The DS has much higher inductance than any of the other B&C drivers and lossy Le will play a significant role. Once you utilize the feature in Hornresp your sim will match you measurement much better. It would be best if you could measure outside with no nearby boundary reflections with a mic distance of at least 2 meters but you can't always have everything so just do what you can.
Since you brought it up I am curious how much different the DS is compared to the 152.
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post #66 of 75 Old 08-11-2017, 05:46 AM
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Mark Seaton measured them both, I think it was in the B&C audiophile thread. There's a pretty clear difference in the measurements even though they sim almost exactly the same if you don't use the lossy Le tool. If you do use the lossy Le tool they don't sim the same and the sim will match the measurement better.
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post #67 of 75 Old 08-11-2017, 05:58 AM
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Quote:
Originally Posted by diy speaker guy View Post
Mark Seaton measured them both, I think it was in the B&C audiophile thread. There's a pretty clear difference in the measurements even though they sim almost exactly the same if you don't use the lossy Le tool. If you do use the lossy Le tool they don't sim the same and the sim will match the measurement better.
Big thanks again for the reminder. I looked at the Skhorn and the 21DS115 does not look very good at all compared to the SW152 and big coil selected.
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post #68 of 75 Old 08-12-2017, 08:57 AM
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Yeah, the SW is simply a better driver (in more ways than one), that's why it costs more. Don't trust simple sims with drivers with high normalized inductance, you won't get what you expect. It's the same issue as putting a UXL in a Gjallerhorn - sure it will work but it won't be pretty, not nearly the same response as the original driver.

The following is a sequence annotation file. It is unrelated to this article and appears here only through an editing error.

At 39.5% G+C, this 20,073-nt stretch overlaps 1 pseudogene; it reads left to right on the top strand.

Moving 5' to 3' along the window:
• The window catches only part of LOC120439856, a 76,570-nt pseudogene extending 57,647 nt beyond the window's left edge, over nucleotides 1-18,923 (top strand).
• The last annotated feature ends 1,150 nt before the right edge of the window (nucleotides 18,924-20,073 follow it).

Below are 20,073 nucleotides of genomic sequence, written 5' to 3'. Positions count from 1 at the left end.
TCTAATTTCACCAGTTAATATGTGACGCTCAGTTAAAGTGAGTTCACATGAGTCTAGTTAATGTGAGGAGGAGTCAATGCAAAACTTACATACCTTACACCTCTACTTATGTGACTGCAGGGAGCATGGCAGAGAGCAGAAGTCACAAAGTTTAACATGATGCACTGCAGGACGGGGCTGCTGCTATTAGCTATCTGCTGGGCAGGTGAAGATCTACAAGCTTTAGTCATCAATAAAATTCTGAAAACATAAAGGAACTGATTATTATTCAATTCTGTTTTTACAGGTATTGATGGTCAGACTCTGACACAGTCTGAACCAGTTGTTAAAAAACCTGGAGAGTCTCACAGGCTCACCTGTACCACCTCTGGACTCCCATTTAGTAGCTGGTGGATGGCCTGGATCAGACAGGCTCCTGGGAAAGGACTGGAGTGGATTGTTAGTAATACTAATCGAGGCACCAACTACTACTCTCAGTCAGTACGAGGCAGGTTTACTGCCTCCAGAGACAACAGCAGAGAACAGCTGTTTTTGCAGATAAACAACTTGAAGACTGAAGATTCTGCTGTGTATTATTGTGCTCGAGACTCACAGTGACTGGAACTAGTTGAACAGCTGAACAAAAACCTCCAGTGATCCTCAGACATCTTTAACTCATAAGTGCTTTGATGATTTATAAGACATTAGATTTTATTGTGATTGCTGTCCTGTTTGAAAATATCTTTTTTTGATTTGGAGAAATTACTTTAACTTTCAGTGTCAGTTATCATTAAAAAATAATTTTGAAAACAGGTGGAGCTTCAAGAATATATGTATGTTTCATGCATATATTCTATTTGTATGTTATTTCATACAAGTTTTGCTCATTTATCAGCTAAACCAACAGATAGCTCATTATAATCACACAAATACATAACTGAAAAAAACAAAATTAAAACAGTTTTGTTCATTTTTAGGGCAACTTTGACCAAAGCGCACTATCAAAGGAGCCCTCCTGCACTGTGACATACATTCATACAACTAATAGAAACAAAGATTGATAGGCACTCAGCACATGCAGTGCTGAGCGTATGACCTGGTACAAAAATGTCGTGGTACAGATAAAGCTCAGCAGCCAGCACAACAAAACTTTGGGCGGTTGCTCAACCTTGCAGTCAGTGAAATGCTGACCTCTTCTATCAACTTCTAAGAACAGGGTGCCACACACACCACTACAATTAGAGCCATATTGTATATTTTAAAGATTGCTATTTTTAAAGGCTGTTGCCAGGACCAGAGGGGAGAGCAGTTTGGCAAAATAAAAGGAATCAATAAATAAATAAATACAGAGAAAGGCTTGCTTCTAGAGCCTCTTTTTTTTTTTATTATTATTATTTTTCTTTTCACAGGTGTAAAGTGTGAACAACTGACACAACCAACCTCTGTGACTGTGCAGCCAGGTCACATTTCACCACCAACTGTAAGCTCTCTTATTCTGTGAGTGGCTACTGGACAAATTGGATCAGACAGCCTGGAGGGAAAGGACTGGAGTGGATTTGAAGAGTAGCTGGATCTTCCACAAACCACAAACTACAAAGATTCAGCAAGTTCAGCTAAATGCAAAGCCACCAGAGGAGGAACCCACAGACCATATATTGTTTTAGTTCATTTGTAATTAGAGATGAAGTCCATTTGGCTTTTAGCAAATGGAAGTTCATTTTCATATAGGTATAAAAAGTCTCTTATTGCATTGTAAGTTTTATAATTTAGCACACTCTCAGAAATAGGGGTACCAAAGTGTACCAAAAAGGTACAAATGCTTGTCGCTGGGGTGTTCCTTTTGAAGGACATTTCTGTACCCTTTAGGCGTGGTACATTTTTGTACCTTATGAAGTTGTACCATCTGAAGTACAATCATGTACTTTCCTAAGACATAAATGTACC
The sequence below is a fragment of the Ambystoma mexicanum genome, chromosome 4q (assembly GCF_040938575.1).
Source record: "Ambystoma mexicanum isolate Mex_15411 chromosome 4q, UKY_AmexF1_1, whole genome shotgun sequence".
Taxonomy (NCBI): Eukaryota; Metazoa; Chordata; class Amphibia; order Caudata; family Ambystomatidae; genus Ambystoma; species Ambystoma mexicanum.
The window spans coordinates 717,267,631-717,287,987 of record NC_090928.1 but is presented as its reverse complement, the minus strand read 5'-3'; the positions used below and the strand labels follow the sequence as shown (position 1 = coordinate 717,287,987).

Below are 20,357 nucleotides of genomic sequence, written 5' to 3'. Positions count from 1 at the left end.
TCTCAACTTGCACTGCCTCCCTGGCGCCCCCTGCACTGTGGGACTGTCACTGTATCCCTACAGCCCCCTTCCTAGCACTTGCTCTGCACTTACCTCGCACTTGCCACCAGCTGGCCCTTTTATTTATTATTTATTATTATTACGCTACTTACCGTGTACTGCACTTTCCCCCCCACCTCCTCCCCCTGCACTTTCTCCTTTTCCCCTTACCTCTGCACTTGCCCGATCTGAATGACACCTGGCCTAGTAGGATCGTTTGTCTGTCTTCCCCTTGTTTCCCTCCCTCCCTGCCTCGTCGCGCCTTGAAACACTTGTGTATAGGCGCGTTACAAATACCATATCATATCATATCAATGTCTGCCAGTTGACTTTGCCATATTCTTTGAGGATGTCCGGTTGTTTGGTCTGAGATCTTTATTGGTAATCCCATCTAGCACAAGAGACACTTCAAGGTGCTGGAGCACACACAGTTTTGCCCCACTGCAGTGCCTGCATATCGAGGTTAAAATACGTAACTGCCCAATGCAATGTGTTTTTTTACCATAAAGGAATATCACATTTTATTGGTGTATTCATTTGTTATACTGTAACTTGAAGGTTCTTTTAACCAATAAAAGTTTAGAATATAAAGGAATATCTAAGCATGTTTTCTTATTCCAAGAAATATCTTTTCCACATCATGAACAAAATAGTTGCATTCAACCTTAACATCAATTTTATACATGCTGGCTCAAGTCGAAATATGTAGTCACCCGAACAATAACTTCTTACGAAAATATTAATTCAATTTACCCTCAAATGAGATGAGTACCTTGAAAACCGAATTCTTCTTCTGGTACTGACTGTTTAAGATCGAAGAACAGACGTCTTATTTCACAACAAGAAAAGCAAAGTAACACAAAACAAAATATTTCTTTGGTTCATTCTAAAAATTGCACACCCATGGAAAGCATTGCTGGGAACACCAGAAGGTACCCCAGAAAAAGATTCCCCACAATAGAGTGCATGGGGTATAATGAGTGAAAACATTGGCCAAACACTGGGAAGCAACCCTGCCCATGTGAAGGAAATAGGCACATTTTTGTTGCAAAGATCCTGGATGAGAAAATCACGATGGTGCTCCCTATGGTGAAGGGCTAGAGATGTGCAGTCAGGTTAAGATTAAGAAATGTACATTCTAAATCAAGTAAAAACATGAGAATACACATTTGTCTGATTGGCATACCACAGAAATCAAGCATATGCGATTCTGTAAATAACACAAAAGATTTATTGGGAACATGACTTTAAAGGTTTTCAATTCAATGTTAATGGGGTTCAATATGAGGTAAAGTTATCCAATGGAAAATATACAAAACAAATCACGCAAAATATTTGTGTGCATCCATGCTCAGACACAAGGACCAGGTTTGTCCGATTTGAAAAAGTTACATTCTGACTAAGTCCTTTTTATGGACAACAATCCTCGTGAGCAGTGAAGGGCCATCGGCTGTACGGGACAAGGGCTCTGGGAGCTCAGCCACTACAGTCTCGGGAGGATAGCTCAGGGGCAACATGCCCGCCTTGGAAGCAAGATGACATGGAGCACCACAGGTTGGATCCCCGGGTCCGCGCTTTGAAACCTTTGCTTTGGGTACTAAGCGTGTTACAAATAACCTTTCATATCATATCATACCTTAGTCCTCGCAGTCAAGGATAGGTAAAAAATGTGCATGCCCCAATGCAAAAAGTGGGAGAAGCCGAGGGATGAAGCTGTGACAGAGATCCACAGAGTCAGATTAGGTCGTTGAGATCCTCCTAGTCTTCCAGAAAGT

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post #69 of 75 Old 08-12-2017, 11:13 AM - Thread Starter
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Interesting angle on the lossy Le feature. Enough so that I applied it to some of the lower inductance drivers (with a favorable Le/Re) in well established, thoroughly real-world tested designs ...

...and I'm not quite ready to buy into it. Take a look a "with" and "without" comparisons for the Othorn (21SW152-4), the G-horn (TC 5400, a very low inductance driver), and the Lilwrecker with the CVX. Attached are the thumbnails.

Just stirring the pot a little, I really don't have any skin to lose over it -- I am happy with my horn whatever the sim's say, and would happily do it over the same way . Admittedly I am casting doubt on a modeling feature that someone about a billion times smarter on the subject designed, but I am not quite ready to write off of the DS. I am interested in "The Truth," insofar as any simulations can elucidate since I just might build a duplicate "Sue," or I have given some consideration to a slightly modified 2-part Skhorn going with a 22hz tune. SO, I would at this point just buy another DS and have at 'er.

So the comparisons I've attached kind of raised my eyebrows a bit.
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Last edited by cattskinner; 08-12-2017 at 11:20 AM. Reason: My lousy spelling ;^)
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post #70 of 75 Old 08-12-2017, 12:29 PM
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it isn't stirring the pot. the 21ds115 can model really nice in a ported horn. it just doesn't model the same as some other drivers. the 21sw152 gets its strength the hard way--more magnet. the 21ds115 cheats a little with more windings. all other things equal, lower inductance is better. but things are never equal. :-)

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post #71 of 75 Old 08-12-2017, 01:15 PM
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I'm not asking you to buy into anything, just to keep an open mind and do some sim vs measurements comparisons and a bit of research. I'll go at this in three different ways.